As the 2020 census starts to pick up steam, we're talking with YWCA's Kresha Green about why it's important to get counted, and what YWCA is doing to help.

Every 10 years, the United States Constitution requires the Federal Government to carry out the census to count how many people live in the US. The census not only helps us collect demographic data about who lives in America, but is also used by Congress to reallocate the fixed 435 seats in the House of Representatives among the states. States that have lost a large percentage of population will have a seat deducted from their total, while states that have grown will gain one.

On each state's level, the census results are also used to re-draw the district lines for elections. This process, called “redistricting,” has big implications for the fair representation of voters, especially voters of color.

Why the Census is important

To prevent the spread of Coronoavirus and protect the public health, the Census Bureau is encouraging everyone to fill out the census online, or to mail in your response as quickly as possible.

YWCA and the Census

YWCA is helping folks to get counted in the census, including populations who have been historically under-counted, like Black women and people experiencing homelessness. We talked with YWCA’s Kresha Green, Regional Director of Snohomish County Housing Services, and the Snohomish County lead for YWCA on the Census. Below is our interview with her:

Why’d you decide to get involved in the census? 

The reasons I took the lead for YWCA’s census work in Snohomish County are really the same reasons I got involved with YWCA; to make sure voices are heard, that affected communities are heard. The census is a huge piece of what our country has been doing for our whole history, I’ve used it to look up my family history and ancestry. There are also $675 billion in federal funds that are dispersed to communities based on the results of this census.

I wanted to make sure that we did our due diligence by working with homeless and low-income families who are struggling, to help them understand this is important both to be represented politically and get funding that will go to the entire community. We're advocates, that’s just what we do.

"We're advocates, that's just what we do"

How would you describe the importance of getting counted in the census for YWCA’s focus population of Black and African American women and girls? 

It all has to do with representation, making sure our voices as Black women are being counted in the society we're part of. Along with that money that will be distributed from the census for services, there is also funding for education and training resources for workers of public services like the Department of Social and Health Services or the Child Welfare Office on equitable outcomes and anti-racism. This way the services that are available to Black women are staffed by folks who’re best prepared to help them.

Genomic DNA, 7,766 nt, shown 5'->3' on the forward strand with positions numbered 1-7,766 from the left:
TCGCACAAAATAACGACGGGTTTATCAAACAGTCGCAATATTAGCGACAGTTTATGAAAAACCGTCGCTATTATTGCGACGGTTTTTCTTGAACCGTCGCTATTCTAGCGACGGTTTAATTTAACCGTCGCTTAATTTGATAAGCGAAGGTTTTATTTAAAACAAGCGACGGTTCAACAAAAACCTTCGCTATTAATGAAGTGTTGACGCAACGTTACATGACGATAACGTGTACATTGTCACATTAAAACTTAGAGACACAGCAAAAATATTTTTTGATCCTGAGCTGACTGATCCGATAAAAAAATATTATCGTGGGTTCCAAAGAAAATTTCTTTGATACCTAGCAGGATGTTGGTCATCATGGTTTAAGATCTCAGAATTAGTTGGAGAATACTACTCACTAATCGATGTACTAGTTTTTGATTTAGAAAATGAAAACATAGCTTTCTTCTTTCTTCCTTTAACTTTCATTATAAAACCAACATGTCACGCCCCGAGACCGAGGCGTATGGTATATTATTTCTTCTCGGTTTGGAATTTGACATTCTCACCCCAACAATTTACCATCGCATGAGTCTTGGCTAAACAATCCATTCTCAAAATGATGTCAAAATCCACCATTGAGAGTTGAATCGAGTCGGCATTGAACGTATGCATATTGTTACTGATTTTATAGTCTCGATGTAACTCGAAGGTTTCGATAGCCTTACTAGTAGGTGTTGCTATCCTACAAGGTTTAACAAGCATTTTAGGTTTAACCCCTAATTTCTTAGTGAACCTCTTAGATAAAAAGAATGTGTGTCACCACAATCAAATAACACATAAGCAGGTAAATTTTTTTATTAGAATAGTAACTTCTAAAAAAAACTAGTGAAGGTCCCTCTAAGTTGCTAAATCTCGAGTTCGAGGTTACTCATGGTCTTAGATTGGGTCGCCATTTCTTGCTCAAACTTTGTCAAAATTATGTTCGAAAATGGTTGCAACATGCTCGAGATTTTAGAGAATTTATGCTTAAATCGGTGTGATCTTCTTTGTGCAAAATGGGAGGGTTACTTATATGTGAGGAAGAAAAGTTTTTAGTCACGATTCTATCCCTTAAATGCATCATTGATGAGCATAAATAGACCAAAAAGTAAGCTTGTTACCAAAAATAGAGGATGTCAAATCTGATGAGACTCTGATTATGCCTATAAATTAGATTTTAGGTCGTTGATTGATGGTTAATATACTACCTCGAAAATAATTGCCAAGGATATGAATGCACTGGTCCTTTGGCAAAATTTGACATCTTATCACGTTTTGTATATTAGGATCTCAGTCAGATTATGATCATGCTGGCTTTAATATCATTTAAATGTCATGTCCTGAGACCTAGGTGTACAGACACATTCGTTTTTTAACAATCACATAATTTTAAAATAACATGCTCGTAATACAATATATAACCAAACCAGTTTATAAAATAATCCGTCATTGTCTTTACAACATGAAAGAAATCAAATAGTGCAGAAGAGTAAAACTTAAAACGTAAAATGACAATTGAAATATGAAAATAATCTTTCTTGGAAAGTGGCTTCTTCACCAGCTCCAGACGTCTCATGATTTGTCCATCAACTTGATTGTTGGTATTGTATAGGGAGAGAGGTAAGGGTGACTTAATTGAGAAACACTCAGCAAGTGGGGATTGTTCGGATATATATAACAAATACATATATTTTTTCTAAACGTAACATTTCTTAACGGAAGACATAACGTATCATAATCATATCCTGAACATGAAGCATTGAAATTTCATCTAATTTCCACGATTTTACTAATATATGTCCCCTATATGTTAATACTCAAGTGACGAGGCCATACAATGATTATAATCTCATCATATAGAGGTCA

Everything is about numbers, and if our voices are there, our numbers are counted, then they’re seeing how many Black women are heads of households. Hopefully that will invoke change in how money is funneled, and hopefully eliminate some barriers. That might be optimistic, but It's what we have control over. 

Our communities matter

What is YWCA’s role in the census? 

I oversee the case managers, as well as making sure the domestic violence advocates know the importance of the census and they’re encouraging participants to respond to the census. We're providing information and pamphlets to participants and we were helping program participants apply to the census jobs before hiring stopped due to the coronavirus outbreak.

A Census Bureau representative is coming to the shelter at Pathways in Lynnwood to work with folks on a computer and help anyone who might have trouble filling out the census, or have questions and concerns.

What is YWCA doing to help get folks counted? How are we working with other orgs or local governments to do this? 

When meeting with other members of the Snohomish Census team, we’re brainstorming ideas of how to get information dispersed to everyone. I’ve also started to learn of new events that I didn’t know before, so I’m connecting our participants to those. I really like the collaboration and networking — you get a broad sense of what everyone is doing and how we can help each other.


Coronavirus will complicate efforts to count everyone, as door-to-door counting has been delayed by both the public health need to keep transmission low, as well as the many closures of institutions where the census typically begins its count (universities and libraries). The Census Bureau is currently discussing delaying the counting of people experiencing homelessness, whether in shelters or living outdoors.

The best way to get counted is to fill out the census online, by mail, or over the phone. Even if you don't yet have your unique number that will be mailed to you, you can still respond.

Eric Bronson

Eric Bronson is the Digital Advocacy and Engagement Manager at YWCA. He manages the Firesteel blog in addition to its social media streams and action initiatives. A graduate of Oberlin College, Eric focuses on the intersection of race and gender within the American political economy.


We share the stories of our program participants, programs, and staff, as well as news about the agency and what’s happening in our King and Snohomish community.

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Wed, 04/01/2020 - 09:20
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